Q: Our recently diagnosed 10-year-old is very worried about her friends “freaking out” if they see her giving herself a shot. What should she tell her friends about her condition?

A: It’s amazing how recently diagnosed kids immediately tune in to what matters most to them at this age: what their friends are going to think. While you might have more pressing concerns when it comes to your child’s type 1 diabetes, the social aspect of managing it is no less important, especially to her. Taking time out now to create a game plan for peer interactions, both in and out of school, is a great way to help her feel confident and at ease as she participates in her type 1 diabetes care.

If your child will be returning to school for the first time since her diagnosis, consider setting up a class presentation led by your diabetes educator, the school nurse, or you, if you feel comfortable. A short, engaging discussion with your child’s classmates can go a long way in taking the mystery out of daily self-care behaviors such as checking blood sugar (glucose) and administering insulin, needing to snack during class, and recognizing signs of low blood sugar (hypoglycemia). Be direct in telling the class that your daughter is still able to enjoy the same activities and do the same things she always has. Allow lots of extra time for questions.

For your child’s closest friends, invite them over for a mini-presentation at home, with your daughter taking a turn leading the discussion. Keeping it in kid-friendly language, start by explaining that she has diabetes, and that means she can’t get energy from food like others do. Have your daughter explain that next to the stomach is the pancreas. It makes the hormone insulin that helps the body use energy. With type 1 diabetes, the pancreas is not working, so she has to take a shot of insulin. Be clear that seeing her take insulin is nothing to be scared of — it is simply something she has to do to stay healthy.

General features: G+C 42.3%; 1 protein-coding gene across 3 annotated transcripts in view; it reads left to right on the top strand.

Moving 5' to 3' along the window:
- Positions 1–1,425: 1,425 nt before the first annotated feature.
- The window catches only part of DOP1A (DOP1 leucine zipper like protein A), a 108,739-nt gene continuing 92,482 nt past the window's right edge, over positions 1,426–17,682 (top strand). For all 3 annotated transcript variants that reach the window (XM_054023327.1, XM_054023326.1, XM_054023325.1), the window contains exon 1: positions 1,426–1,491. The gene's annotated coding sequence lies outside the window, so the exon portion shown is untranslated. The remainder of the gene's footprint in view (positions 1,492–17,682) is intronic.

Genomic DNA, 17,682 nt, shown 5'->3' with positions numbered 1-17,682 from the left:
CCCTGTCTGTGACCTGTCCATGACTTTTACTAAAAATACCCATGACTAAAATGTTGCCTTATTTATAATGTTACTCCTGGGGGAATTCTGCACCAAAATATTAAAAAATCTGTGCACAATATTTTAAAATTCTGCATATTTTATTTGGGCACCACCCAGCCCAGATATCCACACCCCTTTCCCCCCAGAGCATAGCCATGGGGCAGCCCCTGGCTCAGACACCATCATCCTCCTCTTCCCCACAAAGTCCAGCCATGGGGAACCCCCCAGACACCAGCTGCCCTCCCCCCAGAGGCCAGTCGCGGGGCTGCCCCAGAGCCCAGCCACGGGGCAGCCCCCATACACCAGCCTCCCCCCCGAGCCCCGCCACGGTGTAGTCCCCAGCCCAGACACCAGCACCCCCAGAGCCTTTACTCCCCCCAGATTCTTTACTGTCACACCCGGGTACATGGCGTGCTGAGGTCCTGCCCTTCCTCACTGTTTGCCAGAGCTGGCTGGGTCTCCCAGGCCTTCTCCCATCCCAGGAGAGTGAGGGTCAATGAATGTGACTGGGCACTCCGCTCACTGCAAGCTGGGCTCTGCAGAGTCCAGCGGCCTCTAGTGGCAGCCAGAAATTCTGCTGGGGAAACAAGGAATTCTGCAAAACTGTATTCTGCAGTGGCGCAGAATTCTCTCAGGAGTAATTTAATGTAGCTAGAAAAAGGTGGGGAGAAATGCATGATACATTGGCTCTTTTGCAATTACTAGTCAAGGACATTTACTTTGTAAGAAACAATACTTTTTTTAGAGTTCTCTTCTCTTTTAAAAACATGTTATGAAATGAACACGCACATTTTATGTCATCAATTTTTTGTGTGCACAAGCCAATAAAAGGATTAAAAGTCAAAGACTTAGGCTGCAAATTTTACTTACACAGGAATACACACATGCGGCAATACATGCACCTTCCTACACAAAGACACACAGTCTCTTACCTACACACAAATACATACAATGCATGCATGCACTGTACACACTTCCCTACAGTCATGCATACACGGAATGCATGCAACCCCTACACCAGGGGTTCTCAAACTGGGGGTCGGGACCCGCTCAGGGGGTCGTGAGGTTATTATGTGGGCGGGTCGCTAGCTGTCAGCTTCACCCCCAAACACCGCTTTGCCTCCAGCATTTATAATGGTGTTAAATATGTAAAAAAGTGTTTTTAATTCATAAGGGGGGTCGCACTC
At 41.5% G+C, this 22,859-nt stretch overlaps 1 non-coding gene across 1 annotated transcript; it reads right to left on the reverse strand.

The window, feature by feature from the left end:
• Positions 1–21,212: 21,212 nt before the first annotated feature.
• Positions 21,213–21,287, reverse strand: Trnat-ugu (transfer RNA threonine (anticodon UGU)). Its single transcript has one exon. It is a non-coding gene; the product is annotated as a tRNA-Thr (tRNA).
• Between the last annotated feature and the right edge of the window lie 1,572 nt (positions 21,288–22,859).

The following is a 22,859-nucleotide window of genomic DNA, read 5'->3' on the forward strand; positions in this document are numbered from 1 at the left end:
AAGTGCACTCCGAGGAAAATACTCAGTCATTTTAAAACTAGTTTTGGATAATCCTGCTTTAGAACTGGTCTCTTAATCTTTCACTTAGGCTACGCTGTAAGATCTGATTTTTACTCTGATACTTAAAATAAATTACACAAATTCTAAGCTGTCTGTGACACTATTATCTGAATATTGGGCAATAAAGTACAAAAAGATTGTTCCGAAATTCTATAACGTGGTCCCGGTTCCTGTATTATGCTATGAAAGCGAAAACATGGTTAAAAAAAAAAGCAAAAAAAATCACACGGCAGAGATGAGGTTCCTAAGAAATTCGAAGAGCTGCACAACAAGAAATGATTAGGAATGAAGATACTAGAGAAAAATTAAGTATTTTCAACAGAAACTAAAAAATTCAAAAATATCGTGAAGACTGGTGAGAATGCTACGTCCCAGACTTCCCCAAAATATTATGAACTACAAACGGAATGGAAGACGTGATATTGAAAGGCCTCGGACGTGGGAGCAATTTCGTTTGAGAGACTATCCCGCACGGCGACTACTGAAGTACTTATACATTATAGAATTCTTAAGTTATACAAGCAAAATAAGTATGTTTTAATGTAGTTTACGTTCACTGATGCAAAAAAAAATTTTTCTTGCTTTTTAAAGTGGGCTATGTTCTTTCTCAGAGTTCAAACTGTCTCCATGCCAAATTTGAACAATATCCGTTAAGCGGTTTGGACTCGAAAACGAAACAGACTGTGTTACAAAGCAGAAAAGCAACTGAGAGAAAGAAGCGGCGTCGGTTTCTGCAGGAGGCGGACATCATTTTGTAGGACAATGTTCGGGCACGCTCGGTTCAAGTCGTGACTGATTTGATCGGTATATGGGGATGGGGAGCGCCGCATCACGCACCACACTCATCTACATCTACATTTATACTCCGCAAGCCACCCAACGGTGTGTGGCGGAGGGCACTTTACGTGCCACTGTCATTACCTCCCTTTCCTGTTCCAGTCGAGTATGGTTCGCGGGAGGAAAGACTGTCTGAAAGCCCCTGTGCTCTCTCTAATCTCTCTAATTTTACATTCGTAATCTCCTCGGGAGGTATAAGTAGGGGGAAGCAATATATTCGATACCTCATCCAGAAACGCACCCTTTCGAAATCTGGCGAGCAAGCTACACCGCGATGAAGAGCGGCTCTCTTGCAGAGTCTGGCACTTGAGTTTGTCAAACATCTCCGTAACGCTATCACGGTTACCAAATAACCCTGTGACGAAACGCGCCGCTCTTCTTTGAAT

Once you’ve exhausted any and all questions, make sure there’s plenty of time left for your daughter and her friends to have some good, quality fun. Seeing is believing, and spending a few hours playing together and taking part in their regular favorite activities are powerful ways to show your child that—far from freaking out — her friends are firmly in her corner.

Theresa Garnero–Theresa Garnero, APRN, BC-ADM, MSN, CDE, is a clinical nurse manager for the Center for Diabetes Services, California Pacific Medical Center, San Francisco, Calif.


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Disclaimer: The information in these articles is not intended as medical advice. Families should check with their healthcare professionals regarding individual care.